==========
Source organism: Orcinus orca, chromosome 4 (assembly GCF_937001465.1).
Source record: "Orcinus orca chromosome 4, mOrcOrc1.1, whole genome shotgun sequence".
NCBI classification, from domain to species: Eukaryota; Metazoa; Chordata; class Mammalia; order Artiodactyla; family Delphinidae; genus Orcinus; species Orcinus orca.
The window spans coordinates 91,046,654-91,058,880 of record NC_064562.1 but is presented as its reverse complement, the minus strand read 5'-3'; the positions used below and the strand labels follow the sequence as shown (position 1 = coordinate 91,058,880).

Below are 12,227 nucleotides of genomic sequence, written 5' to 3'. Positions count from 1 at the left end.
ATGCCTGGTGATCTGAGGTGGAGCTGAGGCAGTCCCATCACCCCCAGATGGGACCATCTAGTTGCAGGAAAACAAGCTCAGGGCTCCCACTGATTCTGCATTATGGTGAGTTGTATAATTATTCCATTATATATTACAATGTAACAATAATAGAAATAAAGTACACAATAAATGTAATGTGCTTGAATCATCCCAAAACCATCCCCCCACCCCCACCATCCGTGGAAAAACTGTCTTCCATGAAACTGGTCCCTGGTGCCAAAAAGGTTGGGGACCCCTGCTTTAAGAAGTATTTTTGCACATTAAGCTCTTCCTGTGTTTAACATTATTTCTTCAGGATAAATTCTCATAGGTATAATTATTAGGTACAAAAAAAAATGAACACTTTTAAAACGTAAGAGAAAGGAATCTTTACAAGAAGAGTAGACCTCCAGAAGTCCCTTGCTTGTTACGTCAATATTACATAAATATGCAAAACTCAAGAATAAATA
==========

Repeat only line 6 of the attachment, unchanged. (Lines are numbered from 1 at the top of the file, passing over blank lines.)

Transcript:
ATGCCTGGTGATCTGAGGTGGAGCTGAGGCAGTCCCATCACCCCCAGATGGGACCATCTAGTTGCAGGAAAACAAGCTCAGGGCTCCCACTGATTCTGCATTATGGTGAGTTGTATAATTATTCCATTATATATTACAATGTAACAATAATAGAAATAAAGTACACAATAAATGTAATGTGCTTGAATCATCCCAAAACCATCCCCCCACCCCCACCATCCGTGGAAAAACTGTCTTCCATGAAACTGGTCCCTGGTGCCAAAAAGGTTGGGGACCCCTGCTTTAAGAAGTATTTTTGCACATTAAGCTCTTCCTGTGTTTAACATTATTTCTTCAGGATAAATTCTCATAGGTATAATTATTAGGTACAAAAAAAAATGAACACTTTTAAAACGTAAGAGAAAGGAATCTTTACAAGAAGAGTAGACCTCCAGAAGTCCCTTGCTTGTTACGTCAATATTACATAAATATGCAAAACTCAAGAATAAATA